45. It takes a lot more energy to resist something than it does to accept. Much of the angst in relationships and with ourselves is refusal to accept and when this happens but the truth remains the same, we become very unhappy. Accept the reality so that you’re in a position to do something instead of being trapped in the frustration of illusions and expectations.
46. You will be perpetually disappointed and frustrated with yourself and others if you don’t sanity check your expectations. Are you expecting in a vacuum? Make sure that what you expect from people is what they’re actually capable of being based on their consistent actions, not who you’d like them to be. Equally, communicate your expectations because you’ll know where you stand.
47. Making assumptions really will make an ass out of you. While you have to make some level of assumptions in life, you will find your self-esteem plummeting if you blindly assume and don’t adjust your assumptions to the actual person and situation.
48. Be accountable for your part in the problem. The most unhappy of people think everything is someone else’s fault. To assume that all of your unhappiness is the creation of ‘others’ is to assume that you have no part in creating your own happiness either.
49. What do you want to do, be, and achieve in the short, medium, and long-term. Our life is a work in progress. Having dreams as well as things to knock off the todo list and some challenging but obtainable stuff can be very empowering especially when you realise not only are you a person with plans but that you’ve got a focus. Writing mine down five years ago was an eye-opener – I realised I had things I wanted to do that had gone on the backburner while I pursued painful relationships!
50. Learn how to relax. Set aside time in your day and week to just relax. If you don’t know how to relax, it may be an idea to check out books or a class on meditation. For me, I know a quiet soak in the bath, losing myself in a book, sewing, or even getting out for a walk clears my head and winds me down.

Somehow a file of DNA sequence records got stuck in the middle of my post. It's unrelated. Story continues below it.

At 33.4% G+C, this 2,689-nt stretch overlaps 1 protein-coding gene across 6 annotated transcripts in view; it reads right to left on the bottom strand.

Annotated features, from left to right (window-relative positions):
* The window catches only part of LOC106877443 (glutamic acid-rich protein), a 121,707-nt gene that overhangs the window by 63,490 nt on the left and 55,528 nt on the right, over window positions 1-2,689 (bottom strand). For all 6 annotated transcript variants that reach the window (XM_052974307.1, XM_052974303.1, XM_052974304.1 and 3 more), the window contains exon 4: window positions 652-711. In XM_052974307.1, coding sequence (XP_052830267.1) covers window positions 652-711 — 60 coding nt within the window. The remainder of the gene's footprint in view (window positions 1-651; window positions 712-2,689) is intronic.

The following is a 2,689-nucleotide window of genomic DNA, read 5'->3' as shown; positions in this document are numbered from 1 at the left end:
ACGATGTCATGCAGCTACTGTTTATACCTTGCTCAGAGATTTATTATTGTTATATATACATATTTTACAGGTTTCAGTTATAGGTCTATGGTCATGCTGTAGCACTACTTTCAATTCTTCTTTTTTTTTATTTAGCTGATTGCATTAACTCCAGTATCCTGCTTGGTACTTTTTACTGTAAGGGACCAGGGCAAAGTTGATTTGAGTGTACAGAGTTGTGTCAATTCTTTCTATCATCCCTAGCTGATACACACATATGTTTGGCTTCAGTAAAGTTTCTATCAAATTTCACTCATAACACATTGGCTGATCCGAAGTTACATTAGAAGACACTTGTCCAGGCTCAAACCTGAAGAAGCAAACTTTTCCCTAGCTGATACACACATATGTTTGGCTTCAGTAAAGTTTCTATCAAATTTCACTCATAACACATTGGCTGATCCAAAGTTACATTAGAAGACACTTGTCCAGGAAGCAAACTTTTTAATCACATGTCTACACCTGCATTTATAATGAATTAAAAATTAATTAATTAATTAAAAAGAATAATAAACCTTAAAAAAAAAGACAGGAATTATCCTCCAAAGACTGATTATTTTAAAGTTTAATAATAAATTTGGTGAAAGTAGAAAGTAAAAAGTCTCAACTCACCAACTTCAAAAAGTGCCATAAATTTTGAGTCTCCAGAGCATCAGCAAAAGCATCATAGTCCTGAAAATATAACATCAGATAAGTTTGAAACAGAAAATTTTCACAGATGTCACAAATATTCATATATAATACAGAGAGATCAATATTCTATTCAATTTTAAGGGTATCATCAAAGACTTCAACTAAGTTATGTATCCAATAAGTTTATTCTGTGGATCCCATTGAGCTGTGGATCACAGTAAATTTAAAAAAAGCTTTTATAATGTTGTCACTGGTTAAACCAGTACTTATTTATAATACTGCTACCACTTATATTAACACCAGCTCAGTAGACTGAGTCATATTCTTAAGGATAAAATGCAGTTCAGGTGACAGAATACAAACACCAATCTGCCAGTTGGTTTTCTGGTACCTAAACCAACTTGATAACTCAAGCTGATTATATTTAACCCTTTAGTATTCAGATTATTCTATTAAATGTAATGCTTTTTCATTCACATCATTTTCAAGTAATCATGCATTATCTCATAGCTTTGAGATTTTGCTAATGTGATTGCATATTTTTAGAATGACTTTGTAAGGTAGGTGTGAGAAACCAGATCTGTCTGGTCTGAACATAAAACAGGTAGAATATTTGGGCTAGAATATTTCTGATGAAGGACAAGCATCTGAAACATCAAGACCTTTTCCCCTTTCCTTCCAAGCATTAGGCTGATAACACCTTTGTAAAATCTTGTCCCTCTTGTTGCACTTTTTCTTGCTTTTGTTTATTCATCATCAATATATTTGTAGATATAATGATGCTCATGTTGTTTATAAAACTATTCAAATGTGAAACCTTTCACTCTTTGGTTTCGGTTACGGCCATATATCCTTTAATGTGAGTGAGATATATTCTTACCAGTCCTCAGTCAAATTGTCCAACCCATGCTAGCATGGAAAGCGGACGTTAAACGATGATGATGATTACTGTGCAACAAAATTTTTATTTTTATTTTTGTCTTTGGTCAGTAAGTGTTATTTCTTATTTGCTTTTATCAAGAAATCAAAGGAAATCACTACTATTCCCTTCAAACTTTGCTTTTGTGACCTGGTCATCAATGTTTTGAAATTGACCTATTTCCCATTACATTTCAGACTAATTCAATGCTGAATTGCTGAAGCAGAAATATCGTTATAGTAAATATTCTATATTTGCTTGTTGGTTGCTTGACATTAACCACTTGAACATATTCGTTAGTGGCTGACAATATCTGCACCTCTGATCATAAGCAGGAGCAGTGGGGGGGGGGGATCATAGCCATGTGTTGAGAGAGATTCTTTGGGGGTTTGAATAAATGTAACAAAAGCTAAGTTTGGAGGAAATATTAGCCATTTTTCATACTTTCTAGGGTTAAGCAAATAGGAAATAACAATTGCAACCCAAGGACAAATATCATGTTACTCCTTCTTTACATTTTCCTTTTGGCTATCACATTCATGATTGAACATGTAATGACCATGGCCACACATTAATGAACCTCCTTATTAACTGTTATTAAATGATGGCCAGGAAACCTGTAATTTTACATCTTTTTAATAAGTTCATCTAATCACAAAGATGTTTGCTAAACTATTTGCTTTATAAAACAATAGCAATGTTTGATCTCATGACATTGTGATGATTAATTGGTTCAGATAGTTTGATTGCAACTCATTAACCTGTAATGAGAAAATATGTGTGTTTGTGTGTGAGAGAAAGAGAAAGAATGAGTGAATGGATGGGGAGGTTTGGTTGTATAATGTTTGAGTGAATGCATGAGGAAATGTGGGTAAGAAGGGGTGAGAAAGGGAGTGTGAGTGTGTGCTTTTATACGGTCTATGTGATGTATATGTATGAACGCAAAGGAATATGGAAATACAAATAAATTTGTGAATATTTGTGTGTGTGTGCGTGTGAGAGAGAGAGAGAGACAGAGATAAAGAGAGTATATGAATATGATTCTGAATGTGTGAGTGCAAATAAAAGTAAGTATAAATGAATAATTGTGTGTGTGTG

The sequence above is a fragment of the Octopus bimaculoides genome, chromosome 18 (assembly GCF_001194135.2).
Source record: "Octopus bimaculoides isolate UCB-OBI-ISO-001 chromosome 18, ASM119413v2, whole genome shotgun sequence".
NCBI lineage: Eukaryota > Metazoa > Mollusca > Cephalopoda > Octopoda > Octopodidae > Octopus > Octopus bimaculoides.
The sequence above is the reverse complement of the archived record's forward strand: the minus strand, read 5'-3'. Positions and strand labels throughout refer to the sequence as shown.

51. If you have big goals, break them down into smaller chunks so that you know what you need to do to get there. This is confidence building because it can be daunting knowing what you want to do but not necessarily stating how.
52. Who can you be yourself with? It’s good to have at least one friend who accepts you as you are and who you can be honest with and not pretend that you’re fine when you’re not.
53. Assess your non-romantic relationships. I often find when speaking to people who are learning to love themselves and who have little or no boundaries in their relationships that they often have little boundaries with friends and find themselves experiencing conflict because of their own personal growth. It takes a while for people to adjust to the newly evolved you with boundaries. Keep loving yourself. Your genuine friends will gradually adjust and respect you, family with your best interests at heart that see that you still love them will also stop being threatened by it. Don’t expect everyone to move at your pace, but move nonetheless.
54. Be careful of seeing unattached events as being some sort of reflection on you as a person, a sign of unrealistic expectations. For example, someone said to me that she was unhappy because when her partner drinks and she’s not there and then she sees him, she feels he’s not being considerate of the relationship. It’s good to be conscientious of the relationship but it’s for instance, unrealistic to expect partners to spend their every waking moment thinking of what you would like. Someone else said she felt hurt that her partner went somewhere without her and questioned how much she was loved and loveable – again, giving too much attribution to external events.
55. Consider an alternative to your perception of things. While it’s understandable to take someone’s treatment of you personally and think ‘I’m not loveable otherwise he wouldn’t behave like that’ ask yourself ‘What is it about this person or what is happening in their lives that they feel the need to behave in this way?’
56. Harsh as it may sound, people who are genuine assclowns don’t choose just one person in the universe to be an assclown to. This means that while they’re still out of order for treating you poorly, instead of taking it to a micro level of there having to be something wrong with you, recognise that they are this person anyway.
57. If you know that the sky is blue and someone tells you that it’s purple, rather than lose your mind over the fact that they’re saying it’s purple and turning it into a vocation to prove it to them, recognise that the fact they don’t know the difference between right and wrong or can’t empathise or whatever it is, is a red flag.